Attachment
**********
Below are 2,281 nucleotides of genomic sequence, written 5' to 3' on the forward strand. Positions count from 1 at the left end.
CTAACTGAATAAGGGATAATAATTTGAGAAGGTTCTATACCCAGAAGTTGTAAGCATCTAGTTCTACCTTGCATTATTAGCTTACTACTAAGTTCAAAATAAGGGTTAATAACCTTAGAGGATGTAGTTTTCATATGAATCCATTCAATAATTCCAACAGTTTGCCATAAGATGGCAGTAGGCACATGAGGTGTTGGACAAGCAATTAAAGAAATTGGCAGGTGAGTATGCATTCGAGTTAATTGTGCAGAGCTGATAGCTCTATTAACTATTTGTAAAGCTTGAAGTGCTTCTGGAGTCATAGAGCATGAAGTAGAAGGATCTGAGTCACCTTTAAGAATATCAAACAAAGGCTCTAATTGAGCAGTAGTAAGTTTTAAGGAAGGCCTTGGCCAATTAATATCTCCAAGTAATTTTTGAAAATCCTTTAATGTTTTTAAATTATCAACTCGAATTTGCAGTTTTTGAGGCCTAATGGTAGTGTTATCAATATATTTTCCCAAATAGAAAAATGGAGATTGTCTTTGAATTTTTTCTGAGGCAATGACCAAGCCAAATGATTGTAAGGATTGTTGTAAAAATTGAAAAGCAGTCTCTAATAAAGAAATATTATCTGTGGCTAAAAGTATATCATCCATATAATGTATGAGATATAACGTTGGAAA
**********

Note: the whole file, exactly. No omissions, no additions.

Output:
Below are 2,281 nucleotides of genomic sequence, written 5' to 3' on the forward strand. Positions count from 1 at the left end.
CTAACTGAATAAGGGATAATAATTTGAGAAGGTTCTATACCCAGAAGTTGTAAGCATCTAGTTCTACCTTGCATTATTAGCTTACTACTAAGTTCAAAATAAGGGTTAATAACCTTAGAGGATGTAGTTTTCATATGAATCCATTCAATAATTCCAACAGTTTGCCATAAGATGGCAGTAGGCACATGAGGTGTTGGACAAGCAATTAAAGAAATTGGCAGGTGAGTATGCATTCGAGTTAATTGTGCAGAGCTGATAGCTCTATTAACTATTTGTAAAGCTTGAAGTGCTTCTGGAGTCATAGAGCATGAAGTAGAAGGATCTGAGTCACCTTTAAGAATATCAAACAAAGGCTCTAATTGAGCAGTAGTAAGTTTTAAGGAAGGCCTTGGCCAATTAATATCTCCAAGTAATTTTTGAAAATCCTTTAATGTTTTTAAATTATCAACTCGAATTTGCAGTTTTTGAGGCCTAATGGTAGTGTTATCAATATATTTTCCCAAATAGAAAAATGGAGATTGTCTTTGAATTTTTTCTGAGGCAATGACCAAGCCAAATGATTGTAAGGATTGTTGTAAAAATTGAAAAGCAGTCTCTAATAAAGAAATATTATCTGTGGCTAAAAGTATATCATCCATATAATGTATGAGATATAACGTTGGAAA